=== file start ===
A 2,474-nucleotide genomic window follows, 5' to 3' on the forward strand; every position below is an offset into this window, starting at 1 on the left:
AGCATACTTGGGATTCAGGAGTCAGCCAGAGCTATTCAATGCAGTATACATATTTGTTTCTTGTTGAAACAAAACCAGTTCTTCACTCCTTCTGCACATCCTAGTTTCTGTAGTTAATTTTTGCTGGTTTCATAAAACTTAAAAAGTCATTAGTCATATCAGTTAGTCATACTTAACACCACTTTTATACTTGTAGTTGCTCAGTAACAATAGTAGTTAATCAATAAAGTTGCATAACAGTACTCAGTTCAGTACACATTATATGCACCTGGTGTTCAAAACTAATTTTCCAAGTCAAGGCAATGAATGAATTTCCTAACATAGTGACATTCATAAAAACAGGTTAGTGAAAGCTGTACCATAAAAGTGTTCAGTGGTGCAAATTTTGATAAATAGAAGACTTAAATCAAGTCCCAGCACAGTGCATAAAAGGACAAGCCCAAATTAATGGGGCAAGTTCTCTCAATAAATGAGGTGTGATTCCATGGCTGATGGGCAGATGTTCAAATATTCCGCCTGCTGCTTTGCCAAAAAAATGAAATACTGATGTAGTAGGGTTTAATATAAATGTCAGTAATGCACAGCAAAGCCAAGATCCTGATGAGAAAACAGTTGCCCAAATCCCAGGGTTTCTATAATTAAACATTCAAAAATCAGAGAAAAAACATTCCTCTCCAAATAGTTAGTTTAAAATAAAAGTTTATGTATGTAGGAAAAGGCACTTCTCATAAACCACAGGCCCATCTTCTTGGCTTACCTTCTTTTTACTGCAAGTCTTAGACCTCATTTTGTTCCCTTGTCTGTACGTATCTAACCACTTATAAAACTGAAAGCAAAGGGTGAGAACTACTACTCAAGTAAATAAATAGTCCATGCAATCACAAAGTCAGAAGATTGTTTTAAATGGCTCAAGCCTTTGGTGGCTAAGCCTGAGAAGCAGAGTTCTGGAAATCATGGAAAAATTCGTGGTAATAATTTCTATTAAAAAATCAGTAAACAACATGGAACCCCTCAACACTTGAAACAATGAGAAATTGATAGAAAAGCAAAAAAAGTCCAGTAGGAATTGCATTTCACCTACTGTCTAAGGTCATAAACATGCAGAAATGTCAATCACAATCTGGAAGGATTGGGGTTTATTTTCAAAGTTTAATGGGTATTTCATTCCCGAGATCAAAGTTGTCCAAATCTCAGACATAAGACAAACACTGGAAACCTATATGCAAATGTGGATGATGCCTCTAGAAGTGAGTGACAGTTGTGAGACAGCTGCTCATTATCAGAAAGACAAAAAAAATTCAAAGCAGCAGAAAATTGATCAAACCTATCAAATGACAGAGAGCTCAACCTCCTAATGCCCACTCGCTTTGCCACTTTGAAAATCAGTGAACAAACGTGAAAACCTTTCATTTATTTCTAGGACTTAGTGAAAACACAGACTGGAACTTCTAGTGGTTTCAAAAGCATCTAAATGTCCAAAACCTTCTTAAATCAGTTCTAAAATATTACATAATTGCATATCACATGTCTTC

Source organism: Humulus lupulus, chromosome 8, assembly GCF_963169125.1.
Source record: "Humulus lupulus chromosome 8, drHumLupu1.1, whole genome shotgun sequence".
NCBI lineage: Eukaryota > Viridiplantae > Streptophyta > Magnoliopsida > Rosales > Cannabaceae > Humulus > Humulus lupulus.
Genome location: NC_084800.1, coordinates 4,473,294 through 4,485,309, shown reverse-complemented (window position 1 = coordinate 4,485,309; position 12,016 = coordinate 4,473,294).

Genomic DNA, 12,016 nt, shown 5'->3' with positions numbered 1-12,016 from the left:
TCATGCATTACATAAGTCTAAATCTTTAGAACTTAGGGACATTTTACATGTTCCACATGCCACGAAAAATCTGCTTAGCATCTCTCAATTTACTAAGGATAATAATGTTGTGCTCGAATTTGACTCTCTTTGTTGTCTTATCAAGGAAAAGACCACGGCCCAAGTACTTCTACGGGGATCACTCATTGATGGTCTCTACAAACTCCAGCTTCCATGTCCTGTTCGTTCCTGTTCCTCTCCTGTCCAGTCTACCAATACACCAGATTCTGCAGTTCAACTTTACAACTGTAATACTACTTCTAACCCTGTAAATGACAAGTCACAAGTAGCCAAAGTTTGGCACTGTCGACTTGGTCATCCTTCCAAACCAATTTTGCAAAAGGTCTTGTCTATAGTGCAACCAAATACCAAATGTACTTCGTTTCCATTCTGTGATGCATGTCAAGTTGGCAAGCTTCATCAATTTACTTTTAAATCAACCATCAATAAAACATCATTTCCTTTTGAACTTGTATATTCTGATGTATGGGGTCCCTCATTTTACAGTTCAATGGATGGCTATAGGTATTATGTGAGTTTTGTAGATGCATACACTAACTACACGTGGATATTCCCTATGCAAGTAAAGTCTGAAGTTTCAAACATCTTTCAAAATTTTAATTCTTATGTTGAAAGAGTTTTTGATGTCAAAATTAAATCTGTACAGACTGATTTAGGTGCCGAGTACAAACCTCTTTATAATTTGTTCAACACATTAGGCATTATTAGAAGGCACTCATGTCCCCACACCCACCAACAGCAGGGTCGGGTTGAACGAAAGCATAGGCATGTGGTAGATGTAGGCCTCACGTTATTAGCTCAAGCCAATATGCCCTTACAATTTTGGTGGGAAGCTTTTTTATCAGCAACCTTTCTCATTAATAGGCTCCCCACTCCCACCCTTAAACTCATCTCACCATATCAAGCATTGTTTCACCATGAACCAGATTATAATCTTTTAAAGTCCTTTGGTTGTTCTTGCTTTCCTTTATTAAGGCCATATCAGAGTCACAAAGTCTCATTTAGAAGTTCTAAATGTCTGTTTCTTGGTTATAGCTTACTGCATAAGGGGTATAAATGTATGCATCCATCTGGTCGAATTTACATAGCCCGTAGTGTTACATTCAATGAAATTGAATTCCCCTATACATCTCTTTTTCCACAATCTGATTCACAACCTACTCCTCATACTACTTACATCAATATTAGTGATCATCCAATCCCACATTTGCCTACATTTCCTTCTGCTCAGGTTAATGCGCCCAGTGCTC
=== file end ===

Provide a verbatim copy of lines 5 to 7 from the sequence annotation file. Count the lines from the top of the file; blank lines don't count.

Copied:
NCBI lineage: Eukaryota > Viridiplantae > Streptophyta > Magnoliopsida > Rosales > Cannabaceae > Humulus > Humulus lupulus.
Genome location: NC_084800.1, coordinates 4,473,294 through 4,485,309, shown reverse-complemented (window position 1 = coordinate 4,485,309; position 12,016 = coordinate 4,473,294).

Genomic DNA, 12,016 nt, shown 5'->3' with positions numbered 1-12,016 from the left: